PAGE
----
BWW Review: The First National Tour of A BRONX TALE Comes to Broadway Sacramento
Growing up unscathed in the Bronx in the 1960s was not easy. Young men had to deal with racial tensions as well as violent crime. Academy Award-nominated actor Chazz Palminteri somehow made it out successfully and, in 1989, wrote a one-man play chronicling his experiences. It did so well that Robert DeNiro bought the rights and made his directorial debut with the 1993 film that also starred Palminteri. After a ten-year development process, Palminteri's story, A Bronx Tale, was made into a musical and opened on Broadway in 2016. A dream team of creatives designed a show that boasts music by Alan Menken (The Little Mermaid, Beauty and the Beast), lyrics by Glenn Slater (The Little Mermaid, Sister Act), co-direction by Jerry Zaks (Guys and Dolls, Sister Act), and choreography by Sergio Trujillo (The Addams Family, Jersey Boys, Ain't Too Proud).
Despite the heavy story that A Bronx Tale tells, it is not a heavy piece of theatre. The book by Chazz Palminteri infuses humor into every possible crevice. Delivering a majority of it is Jeff Brooks, who plays Sonny, the Mafia brawn with a heart. Brooks follows in the footsteps of Palminteri, who played Sonny in the film version, and Nick Cordero, who originated the musical role on Broadway. Rather than be overshadowed by two great actors, Brooks makes Sonny his own, with a laser focus on making Sonny into a sympathetic figure. Sonny comes across not as a cold-blooded killer (although he is), but as a man of complexities. He does it so naturally, in fact, that you will laugh as he sees how many gangsters can fit into a bathroom and cry as his vulnerability becomes apparent.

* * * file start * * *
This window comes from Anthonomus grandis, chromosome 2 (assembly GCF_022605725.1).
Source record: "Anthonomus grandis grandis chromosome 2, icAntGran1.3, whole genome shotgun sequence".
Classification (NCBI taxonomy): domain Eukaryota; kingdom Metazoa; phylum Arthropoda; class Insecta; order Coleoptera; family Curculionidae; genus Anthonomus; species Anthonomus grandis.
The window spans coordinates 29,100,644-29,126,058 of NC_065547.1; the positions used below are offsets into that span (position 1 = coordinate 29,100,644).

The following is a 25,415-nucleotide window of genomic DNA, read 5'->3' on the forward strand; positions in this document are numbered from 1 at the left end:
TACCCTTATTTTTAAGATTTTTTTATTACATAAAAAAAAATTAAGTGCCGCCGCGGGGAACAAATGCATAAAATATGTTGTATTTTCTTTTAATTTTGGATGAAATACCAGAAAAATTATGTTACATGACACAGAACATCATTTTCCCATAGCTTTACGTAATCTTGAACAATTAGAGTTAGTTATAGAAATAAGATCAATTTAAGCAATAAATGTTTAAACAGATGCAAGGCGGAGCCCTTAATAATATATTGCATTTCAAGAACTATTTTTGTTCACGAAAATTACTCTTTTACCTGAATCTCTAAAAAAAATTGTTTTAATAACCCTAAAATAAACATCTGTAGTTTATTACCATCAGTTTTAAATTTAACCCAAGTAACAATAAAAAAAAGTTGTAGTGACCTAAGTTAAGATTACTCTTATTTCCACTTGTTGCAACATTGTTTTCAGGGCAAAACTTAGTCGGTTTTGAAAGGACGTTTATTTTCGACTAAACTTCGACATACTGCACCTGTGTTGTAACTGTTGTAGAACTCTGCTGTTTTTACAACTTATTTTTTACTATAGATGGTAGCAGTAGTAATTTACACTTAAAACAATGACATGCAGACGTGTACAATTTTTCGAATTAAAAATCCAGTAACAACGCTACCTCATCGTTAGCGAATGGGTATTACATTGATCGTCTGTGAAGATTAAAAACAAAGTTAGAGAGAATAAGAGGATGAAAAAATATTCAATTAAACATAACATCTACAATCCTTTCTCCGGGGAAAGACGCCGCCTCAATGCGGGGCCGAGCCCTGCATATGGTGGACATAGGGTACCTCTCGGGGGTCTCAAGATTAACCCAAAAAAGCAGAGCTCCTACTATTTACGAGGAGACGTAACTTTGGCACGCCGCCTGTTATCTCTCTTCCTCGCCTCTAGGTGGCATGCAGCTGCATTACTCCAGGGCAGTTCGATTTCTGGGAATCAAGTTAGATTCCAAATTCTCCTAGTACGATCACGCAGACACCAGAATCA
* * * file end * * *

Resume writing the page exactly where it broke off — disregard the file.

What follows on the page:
The object of Sonny's softening heart is Calogero, a neighborhood kid who impulsively protected Sonny-immediately earning his loyalty and respect. He is played by Alec Nevin, who is by turns sweetly starry-eyed and jaded. You cheer for "C" as he fights racism to woo the girl he loves and hope that he never loses the hopeful naivete of his youth.
Choreography by Trujillo showcases the athletic prowess of the ensemble and the Menken/Slater score celebrates a culture of doo wop, jazz, and Motown sounds that blend together like we wish Belmont and Webster Streets would. Songs like "Belmont Avenue," "Roll 'Em," "I Like It," and "Out of Your Head," invoke memories of "West Side Story," "Jersey Boys," and even "Grease" with some "Goodfellas" thrown in. But, this is better.
As C's father, Lorenzo, says, "The saddest thing in life is wasted talent." Luckily, none of it is wasted here.
Tickets for A BRONX TALE start at $26, and are available now at the Broadway Sacramento Box Office, 1419 H Street, Sacramento, or by calling (916) 557-1999; they are also available at the Memorial Auditorium Box Office, 1515 J Street, Sacramento, or by calling (916) 808-5181, or online at BroadwaySacramento.com. Evening performances are Tuesday, Mar. 3 through Saturday, Mar 7 at 8:00 PM. Matinee performances are Thursday, Mar. 5, Saturday, Mar. 7 and Sunday, Mar. 8 at 2:00 PM.
Photo credit: Joan Marcus